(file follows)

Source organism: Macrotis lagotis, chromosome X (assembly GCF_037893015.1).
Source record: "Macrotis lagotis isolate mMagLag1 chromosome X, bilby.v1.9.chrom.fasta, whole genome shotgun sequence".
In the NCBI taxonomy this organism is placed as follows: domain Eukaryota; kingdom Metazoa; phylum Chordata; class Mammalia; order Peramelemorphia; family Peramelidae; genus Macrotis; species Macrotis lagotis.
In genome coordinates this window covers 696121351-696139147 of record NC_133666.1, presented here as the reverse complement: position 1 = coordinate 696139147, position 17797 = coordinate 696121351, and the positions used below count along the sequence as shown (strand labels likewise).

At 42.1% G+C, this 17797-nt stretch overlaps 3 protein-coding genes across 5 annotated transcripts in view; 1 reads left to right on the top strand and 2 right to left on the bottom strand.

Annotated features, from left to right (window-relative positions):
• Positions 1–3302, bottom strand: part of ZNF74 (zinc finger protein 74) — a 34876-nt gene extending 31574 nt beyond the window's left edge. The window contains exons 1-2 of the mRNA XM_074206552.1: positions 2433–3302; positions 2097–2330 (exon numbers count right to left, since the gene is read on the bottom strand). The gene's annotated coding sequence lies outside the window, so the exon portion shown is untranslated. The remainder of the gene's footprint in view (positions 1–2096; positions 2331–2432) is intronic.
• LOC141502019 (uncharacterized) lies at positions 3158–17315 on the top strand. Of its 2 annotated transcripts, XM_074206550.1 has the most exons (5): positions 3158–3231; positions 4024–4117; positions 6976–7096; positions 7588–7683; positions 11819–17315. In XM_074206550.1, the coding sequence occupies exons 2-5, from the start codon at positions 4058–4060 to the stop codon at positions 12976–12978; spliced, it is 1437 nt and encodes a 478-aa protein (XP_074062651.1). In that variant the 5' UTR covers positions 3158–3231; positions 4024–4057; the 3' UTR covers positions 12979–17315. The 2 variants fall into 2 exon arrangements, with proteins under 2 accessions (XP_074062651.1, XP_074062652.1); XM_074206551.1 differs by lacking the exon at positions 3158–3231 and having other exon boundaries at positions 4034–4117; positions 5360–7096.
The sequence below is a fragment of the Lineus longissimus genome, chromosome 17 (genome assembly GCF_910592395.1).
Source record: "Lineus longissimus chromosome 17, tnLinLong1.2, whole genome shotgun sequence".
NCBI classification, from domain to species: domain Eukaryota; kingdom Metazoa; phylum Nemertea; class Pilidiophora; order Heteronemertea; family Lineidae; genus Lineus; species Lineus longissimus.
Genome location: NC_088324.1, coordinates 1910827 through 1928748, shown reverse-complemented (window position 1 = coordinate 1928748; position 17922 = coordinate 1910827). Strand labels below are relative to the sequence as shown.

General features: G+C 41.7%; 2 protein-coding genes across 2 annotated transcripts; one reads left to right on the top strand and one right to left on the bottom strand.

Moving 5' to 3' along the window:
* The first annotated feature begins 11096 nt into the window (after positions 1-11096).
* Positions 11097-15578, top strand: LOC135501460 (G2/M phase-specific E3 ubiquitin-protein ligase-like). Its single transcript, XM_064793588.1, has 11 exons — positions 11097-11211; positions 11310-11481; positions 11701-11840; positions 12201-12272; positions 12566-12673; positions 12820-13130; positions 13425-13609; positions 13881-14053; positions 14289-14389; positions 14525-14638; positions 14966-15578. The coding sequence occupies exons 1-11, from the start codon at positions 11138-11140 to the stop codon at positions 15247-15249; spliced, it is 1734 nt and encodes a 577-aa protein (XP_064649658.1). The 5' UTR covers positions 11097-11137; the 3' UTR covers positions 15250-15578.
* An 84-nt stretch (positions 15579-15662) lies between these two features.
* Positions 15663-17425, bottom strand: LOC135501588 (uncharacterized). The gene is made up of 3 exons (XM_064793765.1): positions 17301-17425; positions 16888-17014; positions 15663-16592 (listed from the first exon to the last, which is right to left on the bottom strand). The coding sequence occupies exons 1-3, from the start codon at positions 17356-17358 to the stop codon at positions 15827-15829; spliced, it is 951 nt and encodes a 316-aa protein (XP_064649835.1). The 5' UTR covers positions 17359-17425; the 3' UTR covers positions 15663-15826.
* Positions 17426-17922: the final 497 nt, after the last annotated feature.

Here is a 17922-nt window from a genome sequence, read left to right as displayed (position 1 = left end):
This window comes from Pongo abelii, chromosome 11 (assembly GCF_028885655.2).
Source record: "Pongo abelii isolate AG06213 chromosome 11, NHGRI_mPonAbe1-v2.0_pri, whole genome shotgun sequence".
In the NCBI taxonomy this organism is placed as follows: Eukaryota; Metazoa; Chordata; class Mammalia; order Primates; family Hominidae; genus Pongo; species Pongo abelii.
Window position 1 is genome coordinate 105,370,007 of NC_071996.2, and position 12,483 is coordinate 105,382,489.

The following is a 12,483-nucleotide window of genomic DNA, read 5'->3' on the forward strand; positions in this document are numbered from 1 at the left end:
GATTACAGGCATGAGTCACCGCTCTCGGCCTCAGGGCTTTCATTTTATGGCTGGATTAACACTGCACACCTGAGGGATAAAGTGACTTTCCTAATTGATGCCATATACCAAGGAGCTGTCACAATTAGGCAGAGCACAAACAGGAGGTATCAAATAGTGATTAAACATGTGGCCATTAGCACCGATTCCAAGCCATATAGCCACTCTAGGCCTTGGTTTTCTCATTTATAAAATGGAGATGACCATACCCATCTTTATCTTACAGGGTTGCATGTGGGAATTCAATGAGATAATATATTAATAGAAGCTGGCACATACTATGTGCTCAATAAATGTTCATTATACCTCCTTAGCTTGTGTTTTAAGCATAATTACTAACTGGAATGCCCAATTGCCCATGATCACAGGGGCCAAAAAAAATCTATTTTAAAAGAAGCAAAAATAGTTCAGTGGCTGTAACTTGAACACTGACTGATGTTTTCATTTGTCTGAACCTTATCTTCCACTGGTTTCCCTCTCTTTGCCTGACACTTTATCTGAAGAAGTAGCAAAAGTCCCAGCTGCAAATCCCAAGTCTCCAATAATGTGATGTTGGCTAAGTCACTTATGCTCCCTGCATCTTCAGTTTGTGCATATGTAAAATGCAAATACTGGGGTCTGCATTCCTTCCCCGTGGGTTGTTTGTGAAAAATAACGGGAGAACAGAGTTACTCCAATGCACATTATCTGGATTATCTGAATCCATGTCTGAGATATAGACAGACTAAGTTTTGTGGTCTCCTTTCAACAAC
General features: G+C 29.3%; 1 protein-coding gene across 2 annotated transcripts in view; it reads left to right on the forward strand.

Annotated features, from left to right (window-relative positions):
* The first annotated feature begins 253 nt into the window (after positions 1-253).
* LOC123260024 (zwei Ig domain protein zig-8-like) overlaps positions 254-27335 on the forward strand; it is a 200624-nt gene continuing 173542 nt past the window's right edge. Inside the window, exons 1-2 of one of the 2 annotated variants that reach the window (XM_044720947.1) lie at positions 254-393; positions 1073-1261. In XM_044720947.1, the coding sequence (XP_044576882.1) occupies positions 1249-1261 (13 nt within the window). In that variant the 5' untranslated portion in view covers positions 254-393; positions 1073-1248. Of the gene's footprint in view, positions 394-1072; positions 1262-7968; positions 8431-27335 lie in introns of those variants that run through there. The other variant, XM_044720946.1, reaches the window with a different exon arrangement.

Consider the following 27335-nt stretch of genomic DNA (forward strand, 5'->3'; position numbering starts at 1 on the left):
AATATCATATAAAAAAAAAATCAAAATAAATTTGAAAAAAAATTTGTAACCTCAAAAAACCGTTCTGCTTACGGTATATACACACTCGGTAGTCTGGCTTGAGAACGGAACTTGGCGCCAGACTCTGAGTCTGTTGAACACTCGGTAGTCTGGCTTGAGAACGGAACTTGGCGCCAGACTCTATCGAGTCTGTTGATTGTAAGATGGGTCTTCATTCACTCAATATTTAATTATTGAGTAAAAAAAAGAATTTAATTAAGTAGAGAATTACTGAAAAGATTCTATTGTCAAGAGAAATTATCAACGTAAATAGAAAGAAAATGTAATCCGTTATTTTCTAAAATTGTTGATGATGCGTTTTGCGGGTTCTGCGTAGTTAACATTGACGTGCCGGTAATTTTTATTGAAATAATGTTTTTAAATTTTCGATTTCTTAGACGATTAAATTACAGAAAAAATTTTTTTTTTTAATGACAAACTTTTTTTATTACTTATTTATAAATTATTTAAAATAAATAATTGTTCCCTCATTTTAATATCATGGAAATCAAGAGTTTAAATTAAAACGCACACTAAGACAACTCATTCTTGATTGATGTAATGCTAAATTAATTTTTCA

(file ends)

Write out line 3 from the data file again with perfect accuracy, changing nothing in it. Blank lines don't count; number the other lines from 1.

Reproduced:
In the NCBI taxonomy this organism is placed as follows: domain Eukaryota; kingdom Metazoa; phylum Chordata; class Mammalia; order Peramelemorphia; family Peramelidae; genus Macrotis; species Macrotis lagotis.